Though Linda Lorimer will relinquish her longtime title of University secretary this summer to become Yale’s first University vice president, administrators say the change will not significantly alter her role.

The job of University secretary has grown throughout Lorimer’s 18 years in the position to include eight different offices spread across Yale, and Lorimer has become one of the University’s elite administrators. As Kimberly Goff-Crews ’83 LAW ’86 assumes the role of secretary, many of the position’s current responsibilities will remain with Lorimer, bringing the Office of the Secretary back to the state it was in when Lorimer was appointed in 1993. While Lorimer will also have fewer responsibilities in her new role of University vice president, both Lorimer and University President Richard Levin said the shift in positions does not indicate that she will leave Yale anytime soon.

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“It symbolizes the recognition that Lorimer’s job had become so huge that to accomplish all the pieces we really needed a second person,” Levin said. “[The position] is going back to what it originally was.”

Throughout Yale’s history, the role of secretary has largely been defined by those who have filled it, Yale historian Gaddis Smith ’54 GRD ’61 said. While many secretaries have had little impact on University policy and served mainly as record-keepers, Smith said Lorimer has been one of the most influential in the past century.

Smith said Lorimer’s approach to the position has closely resembled that of Anson Phelps Stokes 1896, another prominent Yale secretary who served from 1901 to 1921 under then-President Arthur Hadley. Stokes assumed many duties traditionally overseen by the University president, such as fundraising and alumni relations, and was widely expected to be Hadley’s successor until he lost popularity because of his pacifist views during World War I.

Throughout their tenure, Lorimer and Levin have shared responsibilities and jointly executed major University initiatives. The two worked to repair town-gown relations through the New Haven Initiative in the early 1990s and today are leading Yale’s efforts to expand globally with projects such as Yale-NUS College and the Yale India Initiative. Lorimer also serves as one of Levin’s longest-standing advisers.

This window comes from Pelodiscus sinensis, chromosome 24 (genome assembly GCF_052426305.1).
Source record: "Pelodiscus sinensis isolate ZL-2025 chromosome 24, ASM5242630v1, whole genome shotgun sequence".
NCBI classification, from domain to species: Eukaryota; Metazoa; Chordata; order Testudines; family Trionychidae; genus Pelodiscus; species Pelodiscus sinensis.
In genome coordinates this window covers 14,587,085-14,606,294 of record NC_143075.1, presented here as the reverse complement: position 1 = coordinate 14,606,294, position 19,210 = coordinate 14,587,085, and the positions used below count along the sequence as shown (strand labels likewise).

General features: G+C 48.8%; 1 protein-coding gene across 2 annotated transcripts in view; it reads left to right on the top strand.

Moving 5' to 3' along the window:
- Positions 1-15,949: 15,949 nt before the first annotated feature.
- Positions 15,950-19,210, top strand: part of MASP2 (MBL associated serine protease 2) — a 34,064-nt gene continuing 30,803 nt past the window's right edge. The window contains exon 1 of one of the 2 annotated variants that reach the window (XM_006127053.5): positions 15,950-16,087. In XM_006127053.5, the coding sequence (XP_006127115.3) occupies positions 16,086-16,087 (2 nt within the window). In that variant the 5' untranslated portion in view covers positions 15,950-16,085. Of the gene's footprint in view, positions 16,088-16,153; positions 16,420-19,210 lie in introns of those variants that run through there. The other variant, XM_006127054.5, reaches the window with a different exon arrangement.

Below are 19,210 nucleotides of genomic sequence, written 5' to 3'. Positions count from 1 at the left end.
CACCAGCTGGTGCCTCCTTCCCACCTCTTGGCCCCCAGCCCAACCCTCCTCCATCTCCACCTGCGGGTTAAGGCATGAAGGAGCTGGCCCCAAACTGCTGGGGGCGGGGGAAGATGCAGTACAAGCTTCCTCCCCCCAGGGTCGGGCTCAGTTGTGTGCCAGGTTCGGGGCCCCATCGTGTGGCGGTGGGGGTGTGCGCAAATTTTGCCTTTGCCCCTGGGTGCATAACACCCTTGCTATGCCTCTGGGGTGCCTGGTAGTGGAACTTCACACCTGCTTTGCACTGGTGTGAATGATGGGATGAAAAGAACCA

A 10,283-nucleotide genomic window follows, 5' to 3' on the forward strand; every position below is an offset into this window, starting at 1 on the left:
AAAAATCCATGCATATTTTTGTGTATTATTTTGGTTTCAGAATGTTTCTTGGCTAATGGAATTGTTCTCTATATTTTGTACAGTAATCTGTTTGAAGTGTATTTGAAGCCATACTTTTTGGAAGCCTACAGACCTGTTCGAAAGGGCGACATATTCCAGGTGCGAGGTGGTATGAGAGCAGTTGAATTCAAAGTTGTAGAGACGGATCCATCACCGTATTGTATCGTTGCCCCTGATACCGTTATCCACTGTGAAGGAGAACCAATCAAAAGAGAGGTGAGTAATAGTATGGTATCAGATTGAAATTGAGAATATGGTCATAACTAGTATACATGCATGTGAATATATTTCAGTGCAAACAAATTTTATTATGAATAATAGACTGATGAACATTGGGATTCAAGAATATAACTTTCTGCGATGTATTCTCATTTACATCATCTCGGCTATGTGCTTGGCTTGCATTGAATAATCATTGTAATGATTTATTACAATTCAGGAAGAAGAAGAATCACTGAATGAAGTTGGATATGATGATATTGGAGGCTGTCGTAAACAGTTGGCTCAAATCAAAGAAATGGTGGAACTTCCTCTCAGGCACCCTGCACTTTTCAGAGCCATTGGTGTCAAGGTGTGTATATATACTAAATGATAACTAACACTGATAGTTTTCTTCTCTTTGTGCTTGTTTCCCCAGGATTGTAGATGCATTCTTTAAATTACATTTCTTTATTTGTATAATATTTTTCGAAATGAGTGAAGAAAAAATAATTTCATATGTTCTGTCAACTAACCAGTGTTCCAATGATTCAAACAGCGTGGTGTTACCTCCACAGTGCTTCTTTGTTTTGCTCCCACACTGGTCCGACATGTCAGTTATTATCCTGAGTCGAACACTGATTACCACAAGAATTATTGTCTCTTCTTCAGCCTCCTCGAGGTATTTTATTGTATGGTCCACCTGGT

“President Levin has close relationships with many of his advisers, and he relies on all of them, but I think he and Linda complement one another unusually well,” Penelope Laurans, master of Jonathan Edwards College and special assistant to Levin, said in a Tuesday email. “They each have different strengths but are completely on the same wave length … I think they think and plan with almost wordless understanding.”

Since taking office, Lorimer’s responsibilities have expanded to include overseeing the offices of international affairs, public affairs and communications, digital dissemination, emergency management, and sustainability, in addition to the Association of Yale Alumni and the Yale University Press. Lorimer will retain these added duties as vice president, leaving Goff-Crews with the secretary’s original responsibilities of coordinating the Yale Corporation, organizing major public events and serving as a liaison to the Chaplain’s Office. When Lorimer eventually leaves Yale, Levin said her responsibilities will likely be distributed among the University’s officers.

Levin and Laurans said it made sense that the University gradually gave Lorimer more responsibilities, considering her administrative talent.

“Linda is an idea person,” Laurans said. “She has more energy than three horses running a steeple chase all together. You can’t keep up with her.”

Lorimer said that under Goff-Crews, the secretary role will continue to be a job that those who hold it balance with overseeing other major projects at the University. Lorimer’s predecessor, Sam Chauncey, helped bring coeducation to Yale. When Goff-Crews assumes the position, she will also become the University’s first vice president for student life. Levin said earlier this month that offering Goff-Crews the secretary job both helped recruit the University of Chicago administrator and lightened Lorimer’s workload.

While Lorimer’s new title of University vice president will lack the specification given to all other vice presidents — such as development, human resources and administration, or general counsel ­— Levin said this designation does not formally elevate Lorimer above the others.

Deputy Secretary Martha Highsmith said the lack of designation is indicative of the broad influence Lorimer holds at Yale.

“I think this is a recognition that her role in the University really is University-wide,” Highsmith said. “She has that peripheral vision that spans the entire University.”

Lorimer came to Yale as assistant general counsel of the University in the fall of 1978.